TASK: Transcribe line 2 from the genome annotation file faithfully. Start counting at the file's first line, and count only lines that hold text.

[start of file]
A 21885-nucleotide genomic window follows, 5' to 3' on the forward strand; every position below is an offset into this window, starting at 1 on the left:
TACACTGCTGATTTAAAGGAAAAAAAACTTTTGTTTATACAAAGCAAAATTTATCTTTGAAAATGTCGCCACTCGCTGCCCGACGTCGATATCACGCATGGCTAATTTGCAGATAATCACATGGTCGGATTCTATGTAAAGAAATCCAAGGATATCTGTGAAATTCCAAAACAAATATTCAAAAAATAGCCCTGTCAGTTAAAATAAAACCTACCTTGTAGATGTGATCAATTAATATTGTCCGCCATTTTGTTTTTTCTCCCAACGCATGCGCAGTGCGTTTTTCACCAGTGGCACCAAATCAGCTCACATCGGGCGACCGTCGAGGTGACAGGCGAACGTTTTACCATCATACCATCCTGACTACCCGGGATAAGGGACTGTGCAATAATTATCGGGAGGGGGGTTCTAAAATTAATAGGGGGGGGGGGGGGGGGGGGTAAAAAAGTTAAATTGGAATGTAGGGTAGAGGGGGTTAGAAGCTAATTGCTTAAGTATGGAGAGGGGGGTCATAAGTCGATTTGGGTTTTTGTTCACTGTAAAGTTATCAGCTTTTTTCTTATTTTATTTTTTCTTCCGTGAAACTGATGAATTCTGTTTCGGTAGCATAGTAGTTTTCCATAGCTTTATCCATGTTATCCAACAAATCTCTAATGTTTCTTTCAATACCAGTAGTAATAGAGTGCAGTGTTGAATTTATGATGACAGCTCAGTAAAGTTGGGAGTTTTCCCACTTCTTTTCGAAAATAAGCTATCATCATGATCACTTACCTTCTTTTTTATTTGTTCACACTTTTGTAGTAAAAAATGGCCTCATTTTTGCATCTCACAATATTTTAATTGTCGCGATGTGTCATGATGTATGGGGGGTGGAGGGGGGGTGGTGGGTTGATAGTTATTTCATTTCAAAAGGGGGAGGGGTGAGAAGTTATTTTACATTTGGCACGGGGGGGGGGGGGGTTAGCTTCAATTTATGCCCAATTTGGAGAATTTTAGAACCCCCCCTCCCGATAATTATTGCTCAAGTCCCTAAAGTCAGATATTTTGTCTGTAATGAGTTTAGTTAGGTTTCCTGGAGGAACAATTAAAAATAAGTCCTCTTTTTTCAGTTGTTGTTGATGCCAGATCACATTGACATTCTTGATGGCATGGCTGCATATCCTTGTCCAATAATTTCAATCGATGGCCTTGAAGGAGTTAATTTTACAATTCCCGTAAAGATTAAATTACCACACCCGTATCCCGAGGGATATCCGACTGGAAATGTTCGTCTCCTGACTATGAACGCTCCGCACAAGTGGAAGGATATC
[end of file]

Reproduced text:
TACACTGCTGATTTAAAGGAAAAAAAACTTTTGTTTATACAAAGCAAAATTTATCTTTGAAAATGTCGCCACTCGCTGCCCGACGTCGATATCACGCATGGCTAATTTGCAGATAATCACATGGTCGGATTCTATGTAAAGAAATCCAAGGATATCTGTGAAATTCCAAAACAAATATTCAAAAAATAGCCCTGTCAGTTAAAATAAAACCTACCTTGTAGATGTGATCAATTAATATTGTCCGCCATTTTGTTTTTTCTCCCAACGCATGCGCAGTGCGTTTTTCACCAGTGGCACCAAATCAGCTCACATCGGGCGACCGTCGAGGTGACAGGCGAACGTTTTACCATCATACCATCCTGACTACCCGGGATAAGGGACTGTGCAATAATTATCGGGAGGGGGGTTCTAAAATTAATAGGGGGGGGGGGGGGGGGGGGTAAAAAAGTTAAATTGGAATGTAGGGTAGAGGGGGTTAGAAGCTAATTGCTTAAGTATGGAGAGGGGGGTCATAAGTCGATTTGGGTTTTTGTTCACTGTAAAGTTATCAGCTTTTTTCTTATTTTATTTTTTCTTCCGTGAAACTGATGAATTCTGTTTCGGTAGCATAGTAGTTTTCCATAGCTTTATCCATGTTATCCAACAAATCTCTAATGTTTCTTTCAATACCAGTAGTAATAGAGTGCAGTGTTGAATTTATGATGACAGCTCAGTAAAGTTGGGAGTTTTCCCACTTCTTTTCGAAAATAAGCTATCATCATGATCACTTACCTTCTTTTTTATTTGTTCACACTTTTGTAGTAAAAAATGGCCTCATTTTTGCATCTCACAATATTTTAATTGTCGCGATGTGTCATGATGTATGGGGGGTGGAGGGGGGGTGGTGGGTTGATAGTTATTTCATTTCAAAAGGGGGAGGGGTGAGAAGTTATTTTACATTTGGCACGGGGGGGGGGGGGGTTAGCTTCAATTTATGCCCAATTTGGAGAATTTTAGAACCCCCCCTCCCGATAATTATTGCTCAAGTCCCTAAAGTCAGATATTTTGTCTGTAATGAGTTTAGTTAGGTTTCCTGGAGGAACAATTAAAAATAAGTCCTCTTTTTTCAGTTGTTGTTGATGCCAGATCACATTGACATTCTTGATGGCATGGCTGCATATCCTTGTCCAATAATTTCAATCGATGGCCTTGAAGGAGTTAATTTTACAATTCCCGTAAAGATTAAATTACCACACCCGTATCCCGAGGGATATCCGACTGGAAATGTTCGTCTCCTGACTATGAACGCTCCGCACAAGTGGAAGGATATC